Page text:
Social Media still can't make Trent Barreta recognizable in a crowd. Photo by Mike Mastrandrea
Social media services like Twitter and Facebook have become the defining technologies of a generation, putting unprecedented means of instant communication into the hands of the populace.
These technologies can be used for social change -- the recent uprisings in the Middle East were largely coordinated on Twitter and broadcast on YouTube -- or simply for chit-chat and gossip.
But social media can also be misused, and one demographic in particular seems hopelessly inept when it comes to online etiquette: professional wrestlers.
To help wrestlers avoid making complete dunderheads of themselves, as they almost invariably do when allowed to use a computer, we are pleased to present Social Media Etiquette for Wrestlers.
Rule 1: If you are new to Twitter, start slow. Perhaps get your feet wet by tweeting about what you did today, or post a link to a favourite video. Do not -- repeat, do not -- immediately start a verbal war by calling someone a "dickhead," which is exactly what Bret Hart did to Hulk Hogan almost immediately after opening a Twitter account. In the same tweet, Hart made a wisecrack about John Graziano, who tragically suffered severe brain damage in a car accident with Hogan's son Nick. Such nonsense is not for Twitter -- it's just for twits.
Rule 2: Have something to say. Tweets don't have to be profound or verbose, but you should try to have something interesting to say. This simple concept seems to have been overlooked by Trent Barreta who, upon hearing about Edge's abrupt retirement, tweeted the following: #edge.
Thanks for the insight, Trent.
Rule 3: Never use homophobic slurs, even if you play a "heel" on TV. As a former journalist and the self-proclaimed "voice of the WWE," you would think Michael Cole would know better than to call a co-worker a "faggot" on Twitter. But that's exactly what he did, which was doubly stupid because WWE was already working with the Gay & Lesbian Alliance Against Defamation (GLAAD) to rid WWE programming of precisely that kind of numbskullery. Cole later half-apologized, tweeting that it was "not meant the way it was taken," which implied that it was everyone else's fault for not interpreting the wit and wisdom behind his clever usage the word "faggot."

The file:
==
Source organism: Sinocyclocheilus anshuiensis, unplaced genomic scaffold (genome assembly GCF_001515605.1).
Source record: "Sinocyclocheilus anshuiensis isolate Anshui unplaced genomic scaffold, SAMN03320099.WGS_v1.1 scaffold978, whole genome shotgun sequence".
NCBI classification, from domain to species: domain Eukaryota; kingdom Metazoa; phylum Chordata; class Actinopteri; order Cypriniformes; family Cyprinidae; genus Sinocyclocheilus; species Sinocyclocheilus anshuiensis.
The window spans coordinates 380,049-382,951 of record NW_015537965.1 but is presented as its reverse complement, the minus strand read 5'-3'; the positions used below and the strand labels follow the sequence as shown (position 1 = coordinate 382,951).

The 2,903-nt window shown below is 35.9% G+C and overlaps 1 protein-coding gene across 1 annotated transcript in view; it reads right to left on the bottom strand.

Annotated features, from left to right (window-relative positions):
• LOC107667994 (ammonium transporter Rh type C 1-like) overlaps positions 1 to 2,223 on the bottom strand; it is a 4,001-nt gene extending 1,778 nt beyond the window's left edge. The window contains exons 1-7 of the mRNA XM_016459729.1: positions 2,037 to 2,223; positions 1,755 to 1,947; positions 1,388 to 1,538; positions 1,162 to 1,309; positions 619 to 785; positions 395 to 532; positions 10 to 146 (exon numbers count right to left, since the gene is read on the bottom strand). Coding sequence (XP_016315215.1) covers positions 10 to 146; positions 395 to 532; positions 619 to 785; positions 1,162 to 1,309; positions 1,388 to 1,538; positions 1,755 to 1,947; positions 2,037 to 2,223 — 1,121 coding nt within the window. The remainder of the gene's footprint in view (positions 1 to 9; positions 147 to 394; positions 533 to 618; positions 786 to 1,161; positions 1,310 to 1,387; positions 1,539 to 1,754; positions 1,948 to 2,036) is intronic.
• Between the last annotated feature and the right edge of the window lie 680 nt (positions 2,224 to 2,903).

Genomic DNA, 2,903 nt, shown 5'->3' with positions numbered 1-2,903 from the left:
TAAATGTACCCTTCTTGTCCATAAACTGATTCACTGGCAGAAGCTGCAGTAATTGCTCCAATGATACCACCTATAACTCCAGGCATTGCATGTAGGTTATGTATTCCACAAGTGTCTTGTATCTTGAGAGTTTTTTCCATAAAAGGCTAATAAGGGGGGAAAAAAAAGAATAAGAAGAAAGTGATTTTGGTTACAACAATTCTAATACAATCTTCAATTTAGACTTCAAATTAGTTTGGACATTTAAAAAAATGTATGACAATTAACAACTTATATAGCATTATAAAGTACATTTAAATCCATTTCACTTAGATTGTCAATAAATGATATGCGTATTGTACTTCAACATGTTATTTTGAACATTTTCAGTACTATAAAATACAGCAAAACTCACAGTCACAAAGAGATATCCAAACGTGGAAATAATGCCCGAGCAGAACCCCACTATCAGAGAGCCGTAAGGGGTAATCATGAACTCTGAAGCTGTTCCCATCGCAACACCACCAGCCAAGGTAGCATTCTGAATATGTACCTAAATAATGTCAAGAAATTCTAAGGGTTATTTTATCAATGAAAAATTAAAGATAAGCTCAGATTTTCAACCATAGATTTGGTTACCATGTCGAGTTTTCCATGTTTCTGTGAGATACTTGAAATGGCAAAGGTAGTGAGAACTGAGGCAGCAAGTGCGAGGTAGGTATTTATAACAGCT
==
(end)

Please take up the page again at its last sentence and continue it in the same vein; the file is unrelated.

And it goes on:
Rule 4: No death threats! This should be a no-brainer, but it seems Superstar Billy Graham is something of a no-brainer himself. Used correctly, YouTube can be a wonderful social media avenue for getting a message out to the world, but used incorrectly, as Graham recently did, it can expose you as a raving nutcase. In a recent YouTube video, Graham rambled thusly: "Chris Jericho, you can go straight to hell, and burn in hell, because that's where you belong, and I'll help get you there by cutting your tongue in half. I would be more than happy, Jericho, to take a pair of pliers and cut your tongue and watch you bleed to death." It gets weirder: "Every time I crawl past your door, I wish I was somebody else." Then there's some gobbledygook about caskets and spitting on graves. As a rule of thumb: if making a YouTube video, do exactly the opposite of whatever Superstar Billy Graham does.